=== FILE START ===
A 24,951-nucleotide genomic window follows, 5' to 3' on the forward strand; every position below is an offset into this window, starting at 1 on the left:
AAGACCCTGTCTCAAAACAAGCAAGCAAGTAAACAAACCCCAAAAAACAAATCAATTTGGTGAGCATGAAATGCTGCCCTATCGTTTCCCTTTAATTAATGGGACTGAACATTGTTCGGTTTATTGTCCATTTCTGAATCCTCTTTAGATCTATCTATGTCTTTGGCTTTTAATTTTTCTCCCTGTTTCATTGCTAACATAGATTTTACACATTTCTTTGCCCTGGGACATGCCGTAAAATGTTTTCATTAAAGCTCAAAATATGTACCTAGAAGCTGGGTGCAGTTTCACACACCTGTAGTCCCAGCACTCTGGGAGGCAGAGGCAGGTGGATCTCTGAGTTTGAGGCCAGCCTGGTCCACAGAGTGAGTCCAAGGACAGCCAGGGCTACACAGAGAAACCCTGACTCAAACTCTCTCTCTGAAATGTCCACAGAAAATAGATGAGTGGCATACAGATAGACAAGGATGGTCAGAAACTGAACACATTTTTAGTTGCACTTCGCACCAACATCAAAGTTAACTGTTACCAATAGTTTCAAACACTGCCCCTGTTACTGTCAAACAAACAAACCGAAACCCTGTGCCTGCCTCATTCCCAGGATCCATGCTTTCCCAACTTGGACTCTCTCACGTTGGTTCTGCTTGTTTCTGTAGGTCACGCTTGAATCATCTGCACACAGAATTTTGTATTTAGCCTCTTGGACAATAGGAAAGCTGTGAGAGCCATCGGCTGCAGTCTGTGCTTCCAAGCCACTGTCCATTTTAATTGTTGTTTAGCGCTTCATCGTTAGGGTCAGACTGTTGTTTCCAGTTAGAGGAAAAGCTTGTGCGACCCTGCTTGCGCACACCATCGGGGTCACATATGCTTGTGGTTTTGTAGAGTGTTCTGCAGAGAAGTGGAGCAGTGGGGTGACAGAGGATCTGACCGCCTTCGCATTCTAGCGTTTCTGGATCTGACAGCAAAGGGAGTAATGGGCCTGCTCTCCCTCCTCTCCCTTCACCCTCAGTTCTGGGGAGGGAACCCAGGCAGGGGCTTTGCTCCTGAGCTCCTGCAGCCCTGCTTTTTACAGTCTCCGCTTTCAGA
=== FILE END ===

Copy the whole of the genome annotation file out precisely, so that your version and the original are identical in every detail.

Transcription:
A 24,951-nucleotide genomic window follows, 5' to 3' on the forward strand; every position below is an offset into this window, starting at 1 on the left:
AAGACCCTGTCTCAAAACAAGCAAGCAAGTAAACAAACCCCAAAAAACAAATCAATTTGGTGAGCATGAAATGCTGCCCTATCGTTTCCCTTTAATTAATGGGACTGAACATTGTTCGGTTTATTGTCCATTTCTGAATCCTCTTTAGATCTATCTATGTCTTTGGCTTTTAATTTTTCTCCCTGTTTCATTGCTAACATAGATTTTACACATTTCTTTGCCCTGGGACATGCCGTAAAATGTTTTCATTAAAGCTCAAAATATGTACCTAGAAGCTGGGTGCAGTTTCACACACCTGTAGTCCCAGCACTCTGGGAGGCAGAGGCAGGTGGATCTCTGAGTTTGAGGCCAGCCTGGTCCACAGAGTGAGTCCAAGGACAGCCAGGGCTACACAGAGAAACCCTGACTCAAACTCTCTCTCTGAAATGTCCACAGAAAATAGATGAGTGGCATACAGATAGACAAGGATGGTCAGAAACTGAACACATTTTTAGTTGCACTTCGCACCAACATCAAAGTTAACTGTTACCAATAGTTTCAAACACTGCCCCTGTTACTGTCAAACAAACAAACCGAAACCCTGTGCCTGCCTCATTCCCAGGATCCATGCTTTCCCAACTTGGACTCTCTCACGTTGGTTCTGCTTGTTTCTGTAGGTCACGCTTGAATCATCTGCACACAGAATTTTGTATTTAGCCTCTTGGACAATAGGAAAGCTGTGAGAGCCATCGGCTGCAGTCTGTGCTTCCAAGCCACTGTCCATTTTAATTGTTGTTTAGCGCTTCATCGTTAGGGTCAGACTGTTGTTTCCAGTTAGAGGAAAAGCTTGTGCGACCCTGCTTGCGCACACCATCGGGGTCACATATGCTTGTGGTTTTGTAGAGTGTTCTGCAGAGAAGTGGAGCAGTGGGGTGACAGAGGATCTGACCGCCTTCGCATTCTAGCGTTTCTGGATCTGACAGCAAAGGGAGTAATGGGCCTGCTCTCCCTCCTCTCCCTTCACCCTCAGTTCTGGGGAGGGAACCCAGGCAGGGGCTTTGCTCCTGAGCTCCTGCAGCCCTGCTTTTTACAGTCTCCGCTTTCAGA